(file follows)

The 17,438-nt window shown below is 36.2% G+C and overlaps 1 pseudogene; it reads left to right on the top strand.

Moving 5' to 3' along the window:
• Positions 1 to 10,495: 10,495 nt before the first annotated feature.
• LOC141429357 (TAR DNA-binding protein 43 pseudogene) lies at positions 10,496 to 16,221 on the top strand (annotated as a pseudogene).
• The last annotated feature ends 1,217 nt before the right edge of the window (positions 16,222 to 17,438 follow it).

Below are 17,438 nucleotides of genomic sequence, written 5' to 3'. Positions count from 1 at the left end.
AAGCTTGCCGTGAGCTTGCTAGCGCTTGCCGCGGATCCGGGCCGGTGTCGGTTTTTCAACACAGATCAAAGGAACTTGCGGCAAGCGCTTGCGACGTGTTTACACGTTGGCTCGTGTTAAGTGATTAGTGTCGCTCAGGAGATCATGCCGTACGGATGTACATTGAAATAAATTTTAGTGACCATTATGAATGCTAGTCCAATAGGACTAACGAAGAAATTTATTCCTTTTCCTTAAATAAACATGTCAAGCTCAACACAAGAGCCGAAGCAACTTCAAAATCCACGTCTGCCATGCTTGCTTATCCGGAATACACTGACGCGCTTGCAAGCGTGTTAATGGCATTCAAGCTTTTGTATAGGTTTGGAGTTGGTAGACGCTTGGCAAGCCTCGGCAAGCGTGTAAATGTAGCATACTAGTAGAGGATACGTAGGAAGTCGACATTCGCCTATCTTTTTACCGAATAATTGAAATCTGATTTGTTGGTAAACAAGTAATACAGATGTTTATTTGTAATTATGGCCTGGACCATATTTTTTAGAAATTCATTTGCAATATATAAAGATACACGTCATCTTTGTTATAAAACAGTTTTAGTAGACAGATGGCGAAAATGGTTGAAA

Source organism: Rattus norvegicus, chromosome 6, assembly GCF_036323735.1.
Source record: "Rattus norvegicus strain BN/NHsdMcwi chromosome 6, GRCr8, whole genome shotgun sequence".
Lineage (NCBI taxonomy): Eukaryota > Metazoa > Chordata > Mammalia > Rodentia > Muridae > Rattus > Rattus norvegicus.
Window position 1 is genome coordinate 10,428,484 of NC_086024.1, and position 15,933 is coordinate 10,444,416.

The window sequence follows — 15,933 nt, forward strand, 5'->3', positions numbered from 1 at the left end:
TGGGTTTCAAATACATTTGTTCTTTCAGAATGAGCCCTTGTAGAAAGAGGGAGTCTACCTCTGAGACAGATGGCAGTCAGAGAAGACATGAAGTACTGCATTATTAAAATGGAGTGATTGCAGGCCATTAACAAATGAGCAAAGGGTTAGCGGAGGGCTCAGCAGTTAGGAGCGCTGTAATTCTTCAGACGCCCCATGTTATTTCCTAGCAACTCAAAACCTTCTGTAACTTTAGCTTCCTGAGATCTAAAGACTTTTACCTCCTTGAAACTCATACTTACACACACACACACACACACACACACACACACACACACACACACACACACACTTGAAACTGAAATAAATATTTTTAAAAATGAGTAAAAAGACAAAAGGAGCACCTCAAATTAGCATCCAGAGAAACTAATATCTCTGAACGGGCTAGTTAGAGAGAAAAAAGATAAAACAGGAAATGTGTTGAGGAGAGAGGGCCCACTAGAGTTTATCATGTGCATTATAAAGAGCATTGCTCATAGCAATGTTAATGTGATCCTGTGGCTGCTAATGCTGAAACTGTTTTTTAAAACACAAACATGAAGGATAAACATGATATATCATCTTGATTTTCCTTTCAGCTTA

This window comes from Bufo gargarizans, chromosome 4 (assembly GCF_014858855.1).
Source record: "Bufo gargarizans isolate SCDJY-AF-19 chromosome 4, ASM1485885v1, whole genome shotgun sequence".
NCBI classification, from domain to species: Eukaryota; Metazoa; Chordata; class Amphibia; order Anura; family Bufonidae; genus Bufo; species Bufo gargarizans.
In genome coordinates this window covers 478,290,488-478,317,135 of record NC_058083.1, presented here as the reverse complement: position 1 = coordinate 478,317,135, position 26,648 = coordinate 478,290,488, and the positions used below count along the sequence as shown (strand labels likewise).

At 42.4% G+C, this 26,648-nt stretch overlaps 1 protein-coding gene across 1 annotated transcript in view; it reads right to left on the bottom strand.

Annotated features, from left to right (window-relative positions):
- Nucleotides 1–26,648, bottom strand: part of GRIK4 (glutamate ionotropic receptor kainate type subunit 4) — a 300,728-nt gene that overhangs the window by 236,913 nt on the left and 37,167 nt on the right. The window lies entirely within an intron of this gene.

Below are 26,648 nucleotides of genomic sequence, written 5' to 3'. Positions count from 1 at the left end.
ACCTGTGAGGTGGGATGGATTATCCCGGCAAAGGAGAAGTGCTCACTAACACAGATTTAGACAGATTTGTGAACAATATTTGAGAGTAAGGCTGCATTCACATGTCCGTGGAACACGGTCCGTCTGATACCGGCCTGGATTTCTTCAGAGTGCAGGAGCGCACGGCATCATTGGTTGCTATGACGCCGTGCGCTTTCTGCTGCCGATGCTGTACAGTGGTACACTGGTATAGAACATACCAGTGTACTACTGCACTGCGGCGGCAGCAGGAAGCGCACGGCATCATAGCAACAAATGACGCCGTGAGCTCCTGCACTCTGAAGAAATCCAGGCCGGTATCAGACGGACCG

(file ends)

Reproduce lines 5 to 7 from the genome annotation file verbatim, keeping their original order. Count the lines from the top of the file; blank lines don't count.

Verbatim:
• The last annotated feature ends 1,217 nt before the right edge of the window (positions 16,222 to 17,438 follow it).

Below are 17,438 nucleotides of genomic sequence, written 5' to 3'. Positions count from 1 at the left end.
AAGCTTGCCGTGAGCTTGCTAGCGCTTGCCGCGGATCCGGGCCGGTGTCGGTTTTTCAACACAGATCAAAGGAACTTGCGGCAAGCGCTTGCGACGTGTTTACACGTTGGCTCGTGTTAAGTGATTAGTGTCGCTCAGGAGATCATGCCGTACGGATGTACATTGAAATAAATTTTAGTGACCATTATGAATGCTAGTCCAATAGGACTAACGAAGAAATTTATTCCTTTTCCTTAAATAAACATGTCAAGCTCAACACAAGAGCCGAAGCAACTTCAAAATCCACGTCTGCCATGCTTGCTTATCCGGAATACACTGACGCGCTTGCAAGCGTGTTAATGGCATTCAAGCTTTTGTATAGGTTTGGAGTTGGTAGACGCTTGGCAAGCCTCGGCAAGCGTGTAAATGTAGCATACTAGTAGAGGATACGTAGGAAGTCGACATTCGCCTATCTTTTTACCGAATAATTGAAATCTGATTTGTTGGTAAACAAGTAATACAGATGTTTATTTGTAATTATGGCCTGGACCATATTTTTTAGAAATTCATTTGCAATATATAAAGATACACGTCATCTTTGTTATAAAACAGTTTTAGTAGACAGATGGCGAAAATGGTTGAAA